Posted 15 July 2008 - 11:57 PM
I understand and appreciate how hard you're trying here, but my personal problem is really quite simple. I'm a comic book reader, and at least once a week, I open up a comic book, and I enter another world. When I close the comic book, though, it's time for me to get back to the real world. If Genesis 1 through 11 isn't literally true -- no 6-stage creation in the order described, no creation of man straight from the dust, no Adam and Eve being the first parents of all humanity, no undying state prior to human mortality, no global flood, no confusion of languages at Babel, etc., etc. -- then for me, reading Genesis is inevitably going to be like reading a comic book. When I close the book, it's time to get back to the real world.
Back before I understood evolution and was content to remain ignorant, I would tell people, "Unbelievers keep telling Christians to get their noses out of the Bible and into the real world, but for Christians, the world in the Bible is the real world -- the very same world in which you and I live." And you would have a very hard time convincing me that that isn't how the Fathers felt, too, because I've read a great many of their works, and I have a good sense of what they believed about Genesis, and it's much like I would have said before: The Bible says we're all descended from Adam and Eve, and that's what the Fathers (and many Christians today) believe; the Bible says a flood covered the whole world and drowned all the land animals except for a scant few from each species who were safely sequestered on a large boat, and that's what the Fathers (and many Christians today) believe. The problem is, neither thing happened -- at least, it didn't happened the way it's recorded in the Bible.
If there was a first couple, they were more ape than human, or else they were representatives of humanity and not the sole progenitors of humanity. If there was a fall, it must have happened way before man ever hit the scene, because ever since there has been life, there has been death. If there was a flood, it wasn't global, and it sure didn't wipe out humanity save for a mere eight people. Eight members of a species -- and certainly not two, in the animals' cases -- wouldn't have enough genetic diversity among them to keep extinction from eventually occurring.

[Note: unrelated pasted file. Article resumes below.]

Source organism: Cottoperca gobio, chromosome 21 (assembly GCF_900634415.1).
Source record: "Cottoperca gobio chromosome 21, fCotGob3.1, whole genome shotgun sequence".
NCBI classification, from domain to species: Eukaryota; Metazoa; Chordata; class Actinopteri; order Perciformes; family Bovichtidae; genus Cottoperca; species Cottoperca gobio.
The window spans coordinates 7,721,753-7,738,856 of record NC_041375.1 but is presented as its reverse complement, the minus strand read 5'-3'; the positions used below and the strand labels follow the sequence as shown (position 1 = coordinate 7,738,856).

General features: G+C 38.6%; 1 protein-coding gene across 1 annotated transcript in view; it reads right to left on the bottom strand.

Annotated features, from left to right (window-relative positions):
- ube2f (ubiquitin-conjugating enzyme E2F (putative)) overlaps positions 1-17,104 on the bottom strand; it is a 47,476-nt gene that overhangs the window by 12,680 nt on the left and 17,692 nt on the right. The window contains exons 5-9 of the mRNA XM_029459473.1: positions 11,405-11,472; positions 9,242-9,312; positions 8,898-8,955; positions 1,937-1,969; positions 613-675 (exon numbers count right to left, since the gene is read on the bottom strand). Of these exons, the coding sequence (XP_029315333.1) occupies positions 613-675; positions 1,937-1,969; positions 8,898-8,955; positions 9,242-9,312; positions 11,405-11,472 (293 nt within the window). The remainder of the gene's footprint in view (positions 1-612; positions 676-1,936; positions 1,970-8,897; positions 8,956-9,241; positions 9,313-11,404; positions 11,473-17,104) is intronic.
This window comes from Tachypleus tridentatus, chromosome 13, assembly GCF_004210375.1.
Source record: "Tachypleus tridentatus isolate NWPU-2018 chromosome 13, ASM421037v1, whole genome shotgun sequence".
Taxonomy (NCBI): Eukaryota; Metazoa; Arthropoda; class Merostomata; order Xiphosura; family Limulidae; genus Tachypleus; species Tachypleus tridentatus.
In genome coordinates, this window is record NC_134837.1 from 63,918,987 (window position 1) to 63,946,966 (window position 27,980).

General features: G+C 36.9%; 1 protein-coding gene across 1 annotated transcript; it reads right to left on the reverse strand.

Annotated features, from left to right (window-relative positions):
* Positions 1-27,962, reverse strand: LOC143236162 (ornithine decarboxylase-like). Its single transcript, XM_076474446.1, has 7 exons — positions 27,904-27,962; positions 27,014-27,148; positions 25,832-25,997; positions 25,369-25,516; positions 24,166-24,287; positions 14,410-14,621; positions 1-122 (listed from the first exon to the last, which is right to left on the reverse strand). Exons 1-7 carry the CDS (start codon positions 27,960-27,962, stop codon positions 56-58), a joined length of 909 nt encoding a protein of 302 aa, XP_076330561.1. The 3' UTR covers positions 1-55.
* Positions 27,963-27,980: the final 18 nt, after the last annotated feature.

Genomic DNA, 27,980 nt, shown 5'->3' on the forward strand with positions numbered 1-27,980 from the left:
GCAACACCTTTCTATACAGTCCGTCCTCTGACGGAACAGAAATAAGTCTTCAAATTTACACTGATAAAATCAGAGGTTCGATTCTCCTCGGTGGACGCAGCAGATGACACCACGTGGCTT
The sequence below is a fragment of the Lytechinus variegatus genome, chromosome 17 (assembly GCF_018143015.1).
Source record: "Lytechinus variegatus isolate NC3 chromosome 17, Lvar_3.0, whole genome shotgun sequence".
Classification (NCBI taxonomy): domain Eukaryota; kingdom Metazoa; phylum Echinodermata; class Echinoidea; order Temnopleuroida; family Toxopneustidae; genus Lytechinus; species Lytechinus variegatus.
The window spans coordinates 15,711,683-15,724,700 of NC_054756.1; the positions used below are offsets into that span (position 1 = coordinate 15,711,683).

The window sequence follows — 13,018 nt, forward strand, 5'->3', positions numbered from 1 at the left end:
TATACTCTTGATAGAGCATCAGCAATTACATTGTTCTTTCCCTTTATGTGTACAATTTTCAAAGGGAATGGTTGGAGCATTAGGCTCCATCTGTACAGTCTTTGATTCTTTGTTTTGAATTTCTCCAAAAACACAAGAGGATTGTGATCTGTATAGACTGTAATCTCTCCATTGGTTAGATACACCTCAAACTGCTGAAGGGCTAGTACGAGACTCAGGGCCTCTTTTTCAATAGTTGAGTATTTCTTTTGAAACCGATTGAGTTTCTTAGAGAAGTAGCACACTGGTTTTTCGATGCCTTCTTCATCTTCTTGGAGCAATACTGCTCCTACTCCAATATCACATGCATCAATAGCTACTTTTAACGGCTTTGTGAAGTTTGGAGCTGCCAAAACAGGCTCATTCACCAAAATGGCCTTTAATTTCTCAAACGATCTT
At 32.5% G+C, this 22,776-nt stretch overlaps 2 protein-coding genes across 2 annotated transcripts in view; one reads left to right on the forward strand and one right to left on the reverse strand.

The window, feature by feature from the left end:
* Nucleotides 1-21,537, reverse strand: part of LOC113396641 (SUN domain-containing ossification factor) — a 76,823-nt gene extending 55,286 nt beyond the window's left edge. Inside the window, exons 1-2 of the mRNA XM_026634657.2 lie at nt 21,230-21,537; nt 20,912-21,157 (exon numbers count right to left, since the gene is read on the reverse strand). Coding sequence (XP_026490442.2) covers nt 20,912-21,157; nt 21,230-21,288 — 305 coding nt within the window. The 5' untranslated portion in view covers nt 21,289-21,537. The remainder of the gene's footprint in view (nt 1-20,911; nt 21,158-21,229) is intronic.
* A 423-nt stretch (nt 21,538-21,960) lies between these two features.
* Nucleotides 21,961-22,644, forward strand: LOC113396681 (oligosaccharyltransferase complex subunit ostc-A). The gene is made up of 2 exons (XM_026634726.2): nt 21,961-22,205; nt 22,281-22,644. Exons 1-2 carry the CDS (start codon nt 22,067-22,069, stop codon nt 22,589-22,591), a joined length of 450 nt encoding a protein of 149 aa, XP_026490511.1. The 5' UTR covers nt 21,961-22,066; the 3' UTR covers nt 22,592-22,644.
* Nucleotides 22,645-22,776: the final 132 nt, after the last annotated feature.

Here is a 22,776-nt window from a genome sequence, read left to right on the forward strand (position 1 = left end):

Like it or not, what we're looking at in Genesis 1 through 11 is a collection of folklore. These stories probably started out polytheistic and were later rewritten into the monotheistic based stories we have today. Or perhaps not -- perhaps these stories developed the other way around. The bottom line is the same: these stories, as written, are not accurate representations of actual events. They may contain truth, but they are not themselves true. And that fact is a very difficult one for me to grasp without feeling horribly resentful toward everyone who's been telling me for a long, long time now that the Bible can be believed and trusted 100%, because it can't, and I think deep down we all know it. So we try to push back and say, "The Church, not the Bible, is infallible," but any honest assessment of what the Church has taught everywhere and in all times is going to including the infallibility of Scripture and the impossibility that God should tell us to believe in anything that is, in fact, untrue. So where does that leave us? I, frankly, have invested a considerable amount of effort into trying to bridge this gap that's opened up underneath me, but every day I'm feeling less and less motivated to bother trying. I just want to be able to grab onto something true with a capital "T" like I once believed I was doing, but all I've got now is a shattered illusion that I've been trying to reassemble for so very, very long, and I'm getting a bit tired of cutting myself as I try to pick up all the shards....